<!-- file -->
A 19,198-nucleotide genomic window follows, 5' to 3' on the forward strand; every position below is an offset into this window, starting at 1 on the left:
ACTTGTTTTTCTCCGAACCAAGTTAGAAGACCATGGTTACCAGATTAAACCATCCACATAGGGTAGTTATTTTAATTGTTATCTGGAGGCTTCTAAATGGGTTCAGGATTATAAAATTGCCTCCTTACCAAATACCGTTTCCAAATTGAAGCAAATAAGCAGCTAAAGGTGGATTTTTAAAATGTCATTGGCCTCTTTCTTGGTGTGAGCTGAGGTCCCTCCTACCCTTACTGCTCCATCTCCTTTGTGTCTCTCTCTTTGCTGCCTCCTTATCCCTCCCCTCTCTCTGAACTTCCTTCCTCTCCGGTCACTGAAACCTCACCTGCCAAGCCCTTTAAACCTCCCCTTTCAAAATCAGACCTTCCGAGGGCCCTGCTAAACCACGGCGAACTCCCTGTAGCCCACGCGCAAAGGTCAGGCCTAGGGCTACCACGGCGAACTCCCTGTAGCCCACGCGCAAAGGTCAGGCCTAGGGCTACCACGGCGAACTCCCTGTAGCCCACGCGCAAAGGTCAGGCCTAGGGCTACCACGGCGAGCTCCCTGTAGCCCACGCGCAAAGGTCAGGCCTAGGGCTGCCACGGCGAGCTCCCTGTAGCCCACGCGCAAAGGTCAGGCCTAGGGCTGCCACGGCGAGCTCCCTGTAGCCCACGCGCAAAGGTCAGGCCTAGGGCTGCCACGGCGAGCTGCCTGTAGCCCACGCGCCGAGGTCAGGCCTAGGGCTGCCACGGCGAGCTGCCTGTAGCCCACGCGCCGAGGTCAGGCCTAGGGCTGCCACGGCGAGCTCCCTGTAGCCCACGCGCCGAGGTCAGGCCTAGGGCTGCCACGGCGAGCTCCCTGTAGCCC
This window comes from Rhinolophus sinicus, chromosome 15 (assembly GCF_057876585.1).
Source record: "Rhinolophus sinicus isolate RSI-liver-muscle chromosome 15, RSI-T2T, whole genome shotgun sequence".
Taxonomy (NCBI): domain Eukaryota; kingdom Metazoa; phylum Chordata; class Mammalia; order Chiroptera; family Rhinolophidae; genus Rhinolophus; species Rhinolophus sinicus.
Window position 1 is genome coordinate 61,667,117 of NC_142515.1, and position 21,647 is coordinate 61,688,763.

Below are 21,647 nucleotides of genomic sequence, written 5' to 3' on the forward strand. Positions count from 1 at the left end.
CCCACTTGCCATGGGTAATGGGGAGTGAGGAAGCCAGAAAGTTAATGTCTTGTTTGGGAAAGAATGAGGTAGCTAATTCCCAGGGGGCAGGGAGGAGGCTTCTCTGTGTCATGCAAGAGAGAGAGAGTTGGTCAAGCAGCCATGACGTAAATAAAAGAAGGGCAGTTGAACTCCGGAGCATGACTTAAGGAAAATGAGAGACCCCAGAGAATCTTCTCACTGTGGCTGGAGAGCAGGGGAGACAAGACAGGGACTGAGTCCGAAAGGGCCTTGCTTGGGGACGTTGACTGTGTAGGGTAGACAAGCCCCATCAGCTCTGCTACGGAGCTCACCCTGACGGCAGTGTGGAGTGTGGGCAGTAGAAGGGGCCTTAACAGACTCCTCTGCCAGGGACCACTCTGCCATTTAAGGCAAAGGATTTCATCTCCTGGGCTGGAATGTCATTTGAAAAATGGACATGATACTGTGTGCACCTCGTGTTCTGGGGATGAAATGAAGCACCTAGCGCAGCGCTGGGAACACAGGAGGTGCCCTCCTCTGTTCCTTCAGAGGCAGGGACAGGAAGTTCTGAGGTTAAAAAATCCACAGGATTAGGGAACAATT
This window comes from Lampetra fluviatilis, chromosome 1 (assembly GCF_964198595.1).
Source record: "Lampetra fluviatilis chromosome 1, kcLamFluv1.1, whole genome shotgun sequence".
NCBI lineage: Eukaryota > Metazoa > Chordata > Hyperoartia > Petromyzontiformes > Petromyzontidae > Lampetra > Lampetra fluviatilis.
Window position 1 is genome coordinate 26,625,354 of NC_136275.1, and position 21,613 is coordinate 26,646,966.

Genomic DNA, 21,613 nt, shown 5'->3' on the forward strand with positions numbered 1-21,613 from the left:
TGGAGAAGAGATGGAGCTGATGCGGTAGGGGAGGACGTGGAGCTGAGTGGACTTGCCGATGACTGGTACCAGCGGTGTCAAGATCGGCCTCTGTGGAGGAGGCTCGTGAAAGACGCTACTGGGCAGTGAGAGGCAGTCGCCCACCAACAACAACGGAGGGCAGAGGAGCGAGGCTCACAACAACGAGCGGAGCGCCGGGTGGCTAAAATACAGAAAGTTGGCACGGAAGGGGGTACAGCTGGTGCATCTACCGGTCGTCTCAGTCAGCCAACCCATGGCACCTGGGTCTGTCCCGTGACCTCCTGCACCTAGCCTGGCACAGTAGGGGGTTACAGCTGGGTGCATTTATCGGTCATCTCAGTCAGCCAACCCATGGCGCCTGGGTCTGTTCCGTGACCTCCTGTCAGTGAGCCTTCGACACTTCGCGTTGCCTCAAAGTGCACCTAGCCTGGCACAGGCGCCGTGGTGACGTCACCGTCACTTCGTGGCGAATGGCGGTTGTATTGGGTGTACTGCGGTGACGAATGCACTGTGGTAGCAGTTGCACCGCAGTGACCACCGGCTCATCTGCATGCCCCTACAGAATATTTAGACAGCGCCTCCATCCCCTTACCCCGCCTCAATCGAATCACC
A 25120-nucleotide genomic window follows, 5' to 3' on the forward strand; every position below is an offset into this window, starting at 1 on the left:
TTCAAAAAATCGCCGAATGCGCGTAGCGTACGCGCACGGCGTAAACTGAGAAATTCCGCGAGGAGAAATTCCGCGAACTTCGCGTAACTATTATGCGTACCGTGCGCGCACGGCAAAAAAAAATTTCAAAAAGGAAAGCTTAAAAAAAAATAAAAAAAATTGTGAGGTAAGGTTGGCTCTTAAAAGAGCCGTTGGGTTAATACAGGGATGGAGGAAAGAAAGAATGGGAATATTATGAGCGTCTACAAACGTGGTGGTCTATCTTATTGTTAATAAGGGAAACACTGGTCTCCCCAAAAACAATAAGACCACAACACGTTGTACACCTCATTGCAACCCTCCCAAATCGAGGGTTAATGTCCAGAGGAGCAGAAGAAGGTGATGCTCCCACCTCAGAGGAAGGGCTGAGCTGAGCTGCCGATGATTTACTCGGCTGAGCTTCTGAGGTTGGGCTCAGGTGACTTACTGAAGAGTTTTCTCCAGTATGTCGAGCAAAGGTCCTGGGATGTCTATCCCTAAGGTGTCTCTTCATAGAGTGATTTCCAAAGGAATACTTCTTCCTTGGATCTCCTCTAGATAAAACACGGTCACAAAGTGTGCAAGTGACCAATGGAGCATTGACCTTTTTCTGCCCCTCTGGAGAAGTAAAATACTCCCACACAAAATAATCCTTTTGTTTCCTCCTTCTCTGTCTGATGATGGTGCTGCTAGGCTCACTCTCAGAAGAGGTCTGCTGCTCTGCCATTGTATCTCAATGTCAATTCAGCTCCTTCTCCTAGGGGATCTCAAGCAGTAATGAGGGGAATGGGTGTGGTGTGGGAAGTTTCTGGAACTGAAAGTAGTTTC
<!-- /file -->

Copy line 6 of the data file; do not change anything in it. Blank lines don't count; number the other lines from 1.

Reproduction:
Window position 1 is genome coordinate 61,667,117 of NC_142515.1, and position 21,647 is coordinate 61,688,763.